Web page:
Pl. Ex. I.

Defendants filed a partial motion for summary judgment on November 9, 2010 concerning the CFAA claims only. On December 16, 2010 the case was placed in

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suspense pending conclusion of a related criminal investigation. On April 16, 2013, Plaintiff notified the Court that the criminal investigation concluded and that Defendants would not be charged.


Summary judgment will be granted " if the movant shows that there is no genuine dispute as to any material fact and the movant is entitled to judgment as a matter of law." Fed.R.Civ.P. 56(a). A fact is " material" if it " might affect the outcome of the suit under the governing law . . . ." Anderson v. Liberty Lobby, Inc. , 477 U.S. 242, 248, 106 S.Ct. 2505, 91 L.Ed.2d 202 (1986). A factual dispute is " genuine" if the evidence would permit a reasonable jury to return a verdict for the nonmoving party. Id.

The moving party bears the initial burden of demonstrating that there is no genuine issue of material fact. Celotex Corp. v. Catrett , 477 U.S. 317, 323, 106 S.Ct. 2548, 91 L.Ed.2d 265 (1986). The nonmoving party must then " make a showing sufficient to establish the existence of [every] element essential to that party's case, and on which that party will bear the burden of proof at trial." Id. at 322. However, the nonmoving party may not " rely merely upon bare assertions, conclusory allegations or suspicions" to support its claims. Fireman's Ins. Co. of Newark, N.J. v. DuFresne , 676 F.2d 965, 969 (3d Cir. 1982).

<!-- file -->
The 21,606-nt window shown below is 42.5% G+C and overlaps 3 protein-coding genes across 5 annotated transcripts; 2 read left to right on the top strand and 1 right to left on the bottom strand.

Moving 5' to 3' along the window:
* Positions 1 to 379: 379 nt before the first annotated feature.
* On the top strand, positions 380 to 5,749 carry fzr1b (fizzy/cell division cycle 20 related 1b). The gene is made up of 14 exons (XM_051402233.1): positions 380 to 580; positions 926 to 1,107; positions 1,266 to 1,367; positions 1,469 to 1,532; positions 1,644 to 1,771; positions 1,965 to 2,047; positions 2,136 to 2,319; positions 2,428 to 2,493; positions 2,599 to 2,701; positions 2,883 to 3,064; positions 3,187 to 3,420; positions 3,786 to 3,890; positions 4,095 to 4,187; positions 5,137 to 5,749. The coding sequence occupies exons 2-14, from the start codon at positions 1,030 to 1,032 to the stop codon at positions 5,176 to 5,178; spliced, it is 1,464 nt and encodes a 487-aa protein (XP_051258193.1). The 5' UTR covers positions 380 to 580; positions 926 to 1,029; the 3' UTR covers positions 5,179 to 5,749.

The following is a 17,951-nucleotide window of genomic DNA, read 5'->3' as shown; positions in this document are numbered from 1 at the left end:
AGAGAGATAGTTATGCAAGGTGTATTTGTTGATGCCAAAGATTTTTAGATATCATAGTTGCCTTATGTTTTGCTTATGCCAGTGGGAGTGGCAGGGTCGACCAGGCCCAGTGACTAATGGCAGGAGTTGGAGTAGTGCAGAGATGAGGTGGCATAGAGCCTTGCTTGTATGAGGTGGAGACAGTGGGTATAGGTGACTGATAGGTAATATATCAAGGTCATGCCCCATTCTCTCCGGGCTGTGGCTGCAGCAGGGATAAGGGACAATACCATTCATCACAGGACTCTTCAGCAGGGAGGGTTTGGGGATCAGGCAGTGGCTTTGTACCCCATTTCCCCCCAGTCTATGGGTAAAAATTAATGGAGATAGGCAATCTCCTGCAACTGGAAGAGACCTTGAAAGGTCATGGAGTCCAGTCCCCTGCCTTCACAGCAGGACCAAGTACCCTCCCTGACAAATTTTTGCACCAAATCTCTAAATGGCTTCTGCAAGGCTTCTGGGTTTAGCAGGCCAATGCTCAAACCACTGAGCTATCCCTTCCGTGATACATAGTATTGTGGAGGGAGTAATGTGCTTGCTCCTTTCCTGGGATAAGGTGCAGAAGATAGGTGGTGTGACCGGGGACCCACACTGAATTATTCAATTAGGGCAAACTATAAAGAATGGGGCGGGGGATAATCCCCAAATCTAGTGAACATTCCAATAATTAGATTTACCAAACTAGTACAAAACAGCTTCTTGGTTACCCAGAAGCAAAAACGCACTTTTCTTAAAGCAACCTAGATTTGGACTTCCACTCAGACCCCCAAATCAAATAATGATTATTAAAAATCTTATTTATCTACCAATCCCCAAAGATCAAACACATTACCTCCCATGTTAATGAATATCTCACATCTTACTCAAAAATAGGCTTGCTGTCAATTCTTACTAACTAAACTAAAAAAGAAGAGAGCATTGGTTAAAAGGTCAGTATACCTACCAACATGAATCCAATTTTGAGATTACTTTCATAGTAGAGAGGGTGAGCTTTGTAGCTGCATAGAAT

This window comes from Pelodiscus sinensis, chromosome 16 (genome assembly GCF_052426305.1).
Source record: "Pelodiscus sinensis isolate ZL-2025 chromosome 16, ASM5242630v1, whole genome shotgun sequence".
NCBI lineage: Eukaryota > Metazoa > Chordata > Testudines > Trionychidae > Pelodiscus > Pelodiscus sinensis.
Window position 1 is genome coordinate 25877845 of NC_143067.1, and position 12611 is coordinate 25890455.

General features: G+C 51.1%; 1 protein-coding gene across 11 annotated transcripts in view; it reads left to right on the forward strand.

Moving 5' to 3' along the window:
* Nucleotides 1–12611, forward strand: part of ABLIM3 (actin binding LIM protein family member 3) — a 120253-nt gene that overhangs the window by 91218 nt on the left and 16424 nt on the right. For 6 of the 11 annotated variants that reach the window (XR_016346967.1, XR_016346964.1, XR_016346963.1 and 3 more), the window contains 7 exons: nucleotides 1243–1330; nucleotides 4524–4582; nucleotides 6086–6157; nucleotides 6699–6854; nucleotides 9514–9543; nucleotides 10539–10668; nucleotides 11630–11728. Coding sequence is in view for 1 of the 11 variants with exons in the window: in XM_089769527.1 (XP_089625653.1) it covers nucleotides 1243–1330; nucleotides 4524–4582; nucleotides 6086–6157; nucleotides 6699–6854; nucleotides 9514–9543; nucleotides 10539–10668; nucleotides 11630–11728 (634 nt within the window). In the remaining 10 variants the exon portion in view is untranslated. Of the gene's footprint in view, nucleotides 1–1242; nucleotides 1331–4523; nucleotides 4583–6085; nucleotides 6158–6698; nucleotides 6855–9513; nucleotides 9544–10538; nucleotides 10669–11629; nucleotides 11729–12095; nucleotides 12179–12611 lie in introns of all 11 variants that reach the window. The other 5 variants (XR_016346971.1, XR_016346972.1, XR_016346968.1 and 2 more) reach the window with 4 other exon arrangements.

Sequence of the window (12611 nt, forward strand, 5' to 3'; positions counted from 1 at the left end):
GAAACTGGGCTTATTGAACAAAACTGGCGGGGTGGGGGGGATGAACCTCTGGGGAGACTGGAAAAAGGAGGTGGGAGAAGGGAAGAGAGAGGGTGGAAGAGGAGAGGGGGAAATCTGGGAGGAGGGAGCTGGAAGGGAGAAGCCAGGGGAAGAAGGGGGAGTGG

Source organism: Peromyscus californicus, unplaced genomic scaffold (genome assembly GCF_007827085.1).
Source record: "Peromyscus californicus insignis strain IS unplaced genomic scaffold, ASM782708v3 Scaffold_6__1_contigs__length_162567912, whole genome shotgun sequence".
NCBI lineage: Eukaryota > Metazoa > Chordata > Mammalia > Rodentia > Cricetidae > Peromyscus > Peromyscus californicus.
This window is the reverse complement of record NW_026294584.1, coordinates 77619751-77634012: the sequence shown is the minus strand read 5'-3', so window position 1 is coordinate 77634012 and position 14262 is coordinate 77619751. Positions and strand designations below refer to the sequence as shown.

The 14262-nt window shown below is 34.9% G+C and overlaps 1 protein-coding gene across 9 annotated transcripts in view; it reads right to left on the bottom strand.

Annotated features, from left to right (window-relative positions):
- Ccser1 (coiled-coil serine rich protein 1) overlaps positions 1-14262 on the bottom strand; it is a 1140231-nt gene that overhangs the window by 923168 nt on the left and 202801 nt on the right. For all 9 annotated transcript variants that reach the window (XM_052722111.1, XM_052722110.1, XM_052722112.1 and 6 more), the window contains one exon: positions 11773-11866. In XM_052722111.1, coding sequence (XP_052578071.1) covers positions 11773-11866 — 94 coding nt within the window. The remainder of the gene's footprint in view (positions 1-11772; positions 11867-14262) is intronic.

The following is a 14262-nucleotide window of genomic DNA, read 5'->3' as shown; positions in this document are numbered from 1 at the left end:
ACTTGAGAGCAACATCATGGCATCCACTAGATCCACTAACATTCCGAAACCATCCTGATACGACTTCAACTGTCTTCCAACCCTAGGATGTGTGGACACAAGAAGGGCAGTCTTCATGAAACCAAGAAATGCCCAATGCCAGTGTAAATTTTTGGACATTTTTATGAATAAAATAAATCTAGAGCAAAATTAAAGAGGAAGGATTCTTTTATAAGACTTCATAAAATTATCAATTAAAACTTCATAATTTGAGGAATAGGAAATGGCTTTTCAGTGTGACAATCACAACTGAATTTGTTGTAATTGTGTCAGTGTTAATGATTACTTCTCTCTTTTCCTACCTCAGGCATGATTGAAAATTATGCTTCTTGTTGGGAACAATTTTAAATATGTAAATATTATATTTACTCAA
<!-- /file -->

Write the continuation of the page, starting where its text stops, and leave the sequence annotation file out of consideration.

In essence, the inquiry at summary judgment is " whether the evidence presents a sufficient disagreement to require submission to a jury or whether it is so one-sided that one party must prevail as a matter of law." Anderson , 477 U.S. at 251-52.


The Computer Fraud and Abuse Act prohibits seven types of computer crimes mainly involving accessing computers without authorization or in excess of authorization, and then obtaining information or damaging computer data. 18 U.S.C. § 1030(a). The statute, enacted by Congress in 1984, was originally exclusively a criminal statute. Since then the statute has been amended several times, including in 1994, when Congress amended the act to add a civil provision. Computer Abuse Amendments Act of 1994, Pub. L. No. 103-322, § ...